In Focus

Onus of proving fraud lies on the plaintiff

By Gajanan Khergamker

It has been established that like any other charge of a criminal office, fraud too must be established beyond reasonable doubt. Suspicion, by itself, cannot assume the bearings of proof. That, notwithstanding, however suspicious may the circumstances be and however strange associated coincidence. Quite often, we encounter several situations that force us to acknowledge the unexplainable.

Allegations of fraud, undue influence and coercion cannot be vague but must be detailed in full particulars. The allegation must be stated in full so that the case can be decided on the particulars pleaded. Any sweeping allegation will hardly suffice for the court to act. Whenever allegations are made in a vague manner, the court simply can’t act on it for lack of specific pleadings.

The defence of mistake of fact is peculiar to the law of written contract due to the existence of the common law defence of not est factum. This permits the one who has signed a document, essentially different from what he intended to sign, to plead that, notwithstanding his signature, it is not “his deed in contemplation law”.

The defence of being too busy to read is not available. The plea must be kept within narrow limits in order to avoid confusion and uncertainty in the field of contract if a man is permitted to disown his signature simply by asserting that he did not understand what he signed. He must show that the transaction which the document purports is essentially different ‘in substance or kind’ from the transaction intended.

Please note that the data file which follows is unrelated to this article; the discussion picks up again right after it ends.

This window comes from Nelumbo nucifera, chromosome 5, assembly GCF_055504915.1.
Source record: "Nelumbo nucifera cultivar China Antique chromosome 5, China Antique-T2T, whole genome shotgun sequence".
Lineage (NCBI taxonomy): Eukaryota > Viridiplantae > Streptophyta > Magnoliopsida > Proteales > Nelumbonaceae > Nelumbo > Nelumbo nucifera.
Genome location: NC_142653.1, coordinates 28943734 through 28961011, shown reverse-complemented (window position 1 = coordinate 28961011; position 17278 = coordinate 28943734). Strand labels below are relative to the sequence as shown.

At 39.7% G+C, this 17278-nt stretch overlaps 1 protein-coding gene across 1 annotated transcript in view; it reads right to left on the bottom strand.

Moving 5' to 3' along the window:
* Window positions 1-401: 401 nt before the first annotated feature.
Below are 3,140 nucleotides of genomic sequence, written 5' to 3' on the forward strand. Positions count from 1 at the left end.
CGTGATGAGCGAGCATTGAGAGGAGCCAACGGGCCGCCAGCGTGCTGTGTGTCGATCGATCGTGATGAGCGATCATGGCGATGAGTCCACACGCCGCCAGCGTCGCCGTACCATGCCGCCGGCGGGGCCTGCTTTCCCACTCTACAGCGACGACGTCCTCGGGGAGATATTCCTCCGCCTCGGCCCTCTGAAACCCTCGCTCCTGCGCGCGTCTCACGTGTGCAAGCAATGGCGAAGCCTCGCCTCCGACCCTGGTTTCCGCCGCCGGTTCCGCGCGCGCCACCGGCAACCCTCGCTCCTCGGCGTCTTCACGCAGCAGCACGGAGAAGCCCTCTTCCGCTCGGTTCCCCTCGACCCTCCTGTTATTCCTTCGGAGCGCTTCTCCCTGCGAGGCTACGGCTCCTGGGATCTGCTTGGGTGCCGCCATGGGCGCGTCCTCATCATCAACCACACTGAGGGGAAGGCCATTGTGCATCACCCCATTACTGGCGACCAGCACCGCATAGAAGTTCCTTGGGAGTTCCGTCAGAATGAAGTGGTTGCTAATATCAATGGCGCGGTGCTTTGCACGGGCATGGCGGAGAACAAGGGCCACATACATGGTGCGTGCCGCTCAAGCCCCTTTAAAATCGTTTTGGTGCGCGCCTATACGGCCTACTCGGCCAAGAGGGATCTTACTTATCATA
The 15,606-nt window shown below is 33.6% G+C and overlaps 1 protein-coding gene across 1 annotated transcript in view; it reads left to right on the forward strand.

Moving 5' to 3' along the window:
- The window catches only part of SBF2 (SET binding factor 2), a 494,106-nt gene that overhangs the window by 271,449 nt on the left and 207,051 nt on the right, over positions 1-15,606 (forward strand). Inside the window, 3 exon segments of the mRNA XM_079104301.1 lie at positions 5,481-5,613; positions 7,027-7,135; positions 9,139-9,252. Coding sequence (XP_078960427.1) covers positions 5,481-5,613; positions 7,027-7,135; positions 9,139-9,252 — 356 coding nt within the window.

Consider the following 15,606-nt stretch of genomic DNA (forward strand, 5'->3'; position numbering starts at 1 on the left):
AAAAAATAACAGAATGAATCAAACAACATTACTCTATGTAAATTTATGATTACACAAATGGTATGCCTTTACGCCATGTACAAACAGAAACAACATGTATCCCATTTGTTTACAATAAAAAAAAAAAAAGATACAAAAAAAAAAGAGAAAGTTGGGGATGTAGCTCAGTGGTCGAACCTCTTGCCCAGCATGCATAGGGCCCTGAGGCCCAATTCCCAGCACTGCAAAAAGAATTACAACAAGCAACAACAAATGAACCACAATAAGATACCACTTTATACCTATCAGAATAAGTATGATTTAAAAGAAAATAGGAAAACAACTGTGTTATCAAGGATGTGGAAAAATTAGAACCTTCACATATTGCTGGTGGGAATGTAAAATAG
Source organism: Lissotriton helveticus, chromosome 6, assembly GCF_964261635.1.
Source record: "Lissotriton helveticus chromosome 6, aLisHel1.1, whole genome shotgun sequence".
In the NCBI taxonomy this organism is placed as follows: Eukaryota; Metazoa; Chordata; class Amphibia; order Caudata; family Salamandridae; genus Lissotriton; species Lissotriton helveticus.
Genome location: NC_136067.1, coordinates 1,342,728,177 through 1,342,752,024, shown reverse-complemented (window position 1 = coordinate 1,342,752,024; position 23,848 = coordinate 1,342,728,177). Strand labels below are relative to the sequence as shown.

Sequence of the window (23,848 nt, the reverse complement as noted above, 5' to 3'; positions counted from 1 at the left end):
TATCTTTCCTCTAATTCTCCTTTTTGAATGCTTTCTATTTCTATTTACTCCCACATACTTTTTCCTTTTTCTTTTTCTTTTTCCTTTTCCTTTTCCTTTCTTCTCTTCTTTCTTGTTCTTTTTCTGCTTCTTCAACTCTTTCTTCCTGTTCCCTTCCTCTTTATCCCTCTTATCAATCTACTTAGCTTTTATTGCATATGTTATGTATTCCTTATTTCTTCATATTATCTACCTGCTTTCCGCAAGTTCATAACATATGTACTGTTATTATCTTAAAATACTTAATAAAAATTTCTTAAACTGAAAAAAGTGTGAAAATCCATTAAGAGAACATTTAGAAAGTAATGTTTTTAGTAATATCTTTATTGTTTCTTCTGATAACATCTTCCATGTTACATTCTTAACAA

When the person executing the deed is not blind, infirm or otherwise incapacitated and fraudulent misrepresentation is made to him and he had opportunity of reading the deed, the plea of non est factum is not available. It is immaterial whether he read it or not. It operates as conclusive bar against him not because he read or understood, but because he has chosen to execute it and he is bound by the deed.

It must be understood that the plea can rarely be established by a person of full capacity. Though it is not confined to the blind or illiterate alone, any extension of the scope of the plea will have to be kept within specified limits. Also, the plea must be proved by the person setting it up. He must show that he acted with care. The rule will also have no application when there are vitiating circumstances.

Frauds are usually committed in secrecy and it becomes very difficult if not impossible for the aggrieved party to prove as to how fraud was committed. Therefore, fraud has to be inferred from the facts and circumstances of the case as well as from the materials on record. The burden of proof is undoubtedly is on the plaintiff to make out the case of fraud alleged by him by adducing satisfactory and convincing evidence.

Alleging fraud on the part of the defendants and then hoping to succeed in case the defendants do not adduce evidence to disprove such allegation won’t work. The defendant is simply not obliged to lead any evidence in that direction. The onus lies entirely on the plaintiff to support his allegation.

To avail a legal service, an expert opinion or an appointment with Solicitor and Property Law Expert Gajanan Khergamker, call 8080441593